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average rating is 4 out of 5


Joe Beck


Posted on:

Oct 4, 2023

Film Reviews
Directed by:
Elena Viklova
Written by:
Elena Viklova
Isaac Jay, Richard Riehle, Arianna Papalexopoulos

We’ve all had that dream job that we’ve really wanted, and can imagine doing anything for. Whether motivated by money, ambition or idyllicism it is beyond the bounds of possibility that most people would do irrational and possibly unreasonable things to find themselves getting that job. Though ‘Intern’ first skews towards that angle, it later pivot presents a far more revealing reality, one that, though formulaic, is also funny, witty, and, ultimately an interesting narrative twist.


We’re introduced to a group of hopeful interns vying for a position in some big business’ office. This includes the former “summa cum laude” graduate, Seth (Isaac Jay), who is nervously pushing himself to become the front-running candidate amongst a slew of hopefuls, many of whom are older and possess more experience than him. Stuck in a surprisingly well-lit basement for weeks, Seth carries out a number of inane tasks, such as changing the mayor’s approval ratings from 35% to 95%, and filling out report after report in the hope that he’ll finally get his seat on the table. Eventually, Seth’s two weeks are up, and, having completed a report and portfolio outlining his skills and capabilities for the role, he is desperate to finally get his shot at the big time.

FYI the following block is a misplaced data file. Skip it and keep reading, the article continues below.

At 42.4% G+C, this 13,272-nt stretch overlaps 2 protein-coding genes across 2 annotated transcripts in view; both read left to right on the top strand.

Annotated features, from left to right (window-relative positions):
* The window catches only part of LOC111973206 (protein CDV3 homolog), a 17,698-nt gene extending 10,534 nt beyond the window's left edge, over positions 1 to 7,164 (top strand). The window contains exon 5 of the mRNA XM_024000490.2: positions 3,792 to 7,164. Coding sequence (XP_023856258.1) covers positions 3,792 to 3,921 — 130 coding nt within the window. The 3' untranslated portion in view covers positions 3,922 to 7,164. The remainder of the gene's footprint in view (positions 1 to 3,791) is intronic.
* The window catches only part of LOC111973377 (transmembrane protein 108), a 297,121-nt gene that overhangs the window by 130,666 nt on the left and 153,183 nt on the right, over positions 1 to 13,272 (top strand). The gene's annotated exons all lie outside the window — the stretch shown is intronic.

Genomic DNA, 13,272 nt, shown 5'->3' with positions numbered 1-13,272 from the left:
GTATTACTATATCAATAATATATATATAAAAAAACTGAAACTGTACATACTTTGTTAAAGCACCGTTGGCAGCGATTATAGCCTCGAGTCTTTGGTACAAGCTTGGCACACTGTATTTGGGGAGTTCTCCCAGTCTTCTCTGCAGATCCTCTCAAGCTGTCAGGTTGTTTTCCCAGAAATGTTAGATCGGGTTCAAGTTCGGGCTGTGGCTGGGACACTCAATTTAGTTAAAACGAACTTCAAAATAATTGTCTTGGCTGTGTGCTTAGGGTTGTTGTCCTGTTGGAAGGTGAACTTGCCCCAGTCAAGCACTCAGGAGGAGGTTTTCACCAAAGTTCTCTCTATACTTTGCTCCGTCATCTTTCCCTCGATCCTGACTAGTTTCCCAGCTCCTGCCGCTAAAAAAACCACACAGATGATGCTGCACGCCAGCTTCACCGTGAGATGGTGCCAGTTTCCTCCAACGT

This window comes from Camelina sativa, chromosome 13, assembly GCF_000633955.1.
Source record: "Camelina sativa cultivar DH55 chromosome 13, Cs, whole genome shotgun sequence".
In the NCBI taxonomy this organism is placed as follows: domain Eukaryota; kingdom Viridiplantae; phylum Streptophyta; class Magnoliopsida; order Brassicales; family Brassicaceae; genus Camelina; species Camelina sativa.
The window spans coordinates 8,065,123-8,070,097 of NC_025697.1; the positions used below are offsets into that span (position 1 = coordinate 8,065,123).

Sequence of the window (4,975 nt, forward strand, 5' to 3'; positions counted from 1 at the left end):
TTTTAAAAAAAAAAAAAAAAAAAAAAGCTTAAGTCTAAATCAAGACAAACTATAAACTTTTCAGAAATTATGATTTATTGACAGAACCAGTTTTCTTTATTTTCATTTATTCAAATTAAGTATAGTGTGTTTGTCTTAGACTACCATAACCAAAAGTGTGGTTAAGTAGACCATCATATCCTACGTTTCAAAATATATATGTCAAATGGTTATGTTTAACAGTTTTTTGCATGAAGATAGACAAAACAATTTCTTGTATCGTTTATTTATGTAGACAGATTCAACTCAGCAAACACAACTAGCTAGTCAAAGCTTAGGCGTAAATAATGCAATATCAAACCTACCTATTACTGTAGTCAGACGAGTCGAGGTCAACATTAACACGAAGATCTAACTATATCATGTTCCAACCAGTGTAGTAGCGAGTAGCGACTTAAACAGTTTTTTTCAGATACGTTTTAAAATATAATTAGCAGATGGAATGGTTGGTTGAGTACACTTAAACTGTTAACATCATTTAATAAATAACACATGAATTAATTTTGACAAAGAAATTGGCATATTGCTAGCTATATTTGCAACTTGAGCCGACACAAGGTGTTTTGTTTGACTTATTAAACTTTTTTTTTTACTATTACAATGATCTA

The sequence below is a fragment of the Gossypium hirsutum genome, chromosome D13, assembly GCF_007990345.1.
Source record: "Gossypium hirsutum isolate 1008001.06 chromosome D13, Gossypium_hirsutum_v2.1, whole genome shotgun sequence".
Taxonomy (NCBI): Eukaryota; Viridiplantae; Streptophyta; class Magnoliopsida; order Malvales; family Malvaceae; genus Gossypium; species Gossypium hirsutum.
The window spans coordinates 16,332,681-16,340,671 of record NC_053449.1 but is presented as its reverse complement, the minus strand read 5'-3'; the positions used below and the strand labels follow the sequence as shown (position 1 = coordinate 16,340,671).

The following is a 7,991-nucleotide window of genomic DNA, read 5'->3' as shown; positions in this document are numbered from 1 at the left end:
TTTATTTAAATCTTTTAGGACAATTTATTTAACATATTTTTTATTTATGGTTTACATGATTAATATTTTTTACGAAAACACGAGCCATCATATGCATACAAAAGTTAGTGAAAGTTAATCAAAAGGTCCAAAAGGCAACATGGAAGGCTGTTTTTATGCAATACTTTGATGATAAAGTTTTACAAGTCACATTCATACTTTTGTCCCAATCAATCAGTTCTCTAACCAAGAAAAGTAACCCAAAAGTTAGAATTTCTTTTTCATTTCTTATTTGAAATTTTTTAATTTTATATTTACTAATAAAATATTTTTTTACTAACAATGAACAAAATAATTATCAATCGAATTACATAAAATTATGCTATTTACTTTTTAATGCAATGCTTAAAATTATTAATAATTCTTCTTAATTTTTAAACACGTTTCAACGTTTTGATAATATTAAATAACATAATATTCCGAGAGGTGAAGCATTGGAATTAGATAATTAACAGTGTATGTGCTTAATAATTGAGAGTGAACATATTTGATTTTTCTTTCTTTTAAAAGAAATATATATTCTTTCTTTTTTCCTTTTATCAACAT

However, try as he might to get an opportunity to speak to the man upstairs (Richard Riehle) he constantly finds himself blocked. Even when a man comes in, dressed mysteriously and suavely like Alain Delon in ‘Le Samouraï’, saying that ‘he’ - referring presumably to the mayor - will speak to Seth, he remains consigned to what seems like eternity in the basement. Forced to take matters into his own hands, Seth comes up against a rude secretary (Arianna Papalexopoulos), who is far too committed to her job, and takes preventing Seth from seeing her bosses far too seriously. The secretary is an interesting character, hellbent on serving her bosses out of loyalty for them, over any kind of respect for herself, and presumably on a reasonably low wage.


The most immediately striking aspect of ‘Intern’ is the lighting, shot with green and yellow hews in dim lighting, that really bring out the colours in a visually striking way. Elena Viklova’s direction is exceptional, giving the film its witty, irreverent edge - not too dissimilar from a Wes Anderson film - particularly towards the film’s conclusion. Each shot feels meticulously framed and lit, giving the film a thoroughly professional feel, and instilling a confidence in Viklova’s direction that is sustained throughout the entirety of the film. This is matched, for the most part, through Viklova’s writing, which maintains the irreverent tone of her directing, with dialogue stilted, though at times a little too stilted, often lending itself to the comedic side of ‘Intern’ rather than its darker, dramatic edge.


Although ‘Intern’ may at times feel a little too on the nose, and perhaps a little too irreverent, it is nonetheless an exquisitely directed film, with something to say about society, and a culture of people who will bow down to the elite without questioning the ethics of their decisions.

About the Film Critic
Joe Beck
Joe Beck
Short Film
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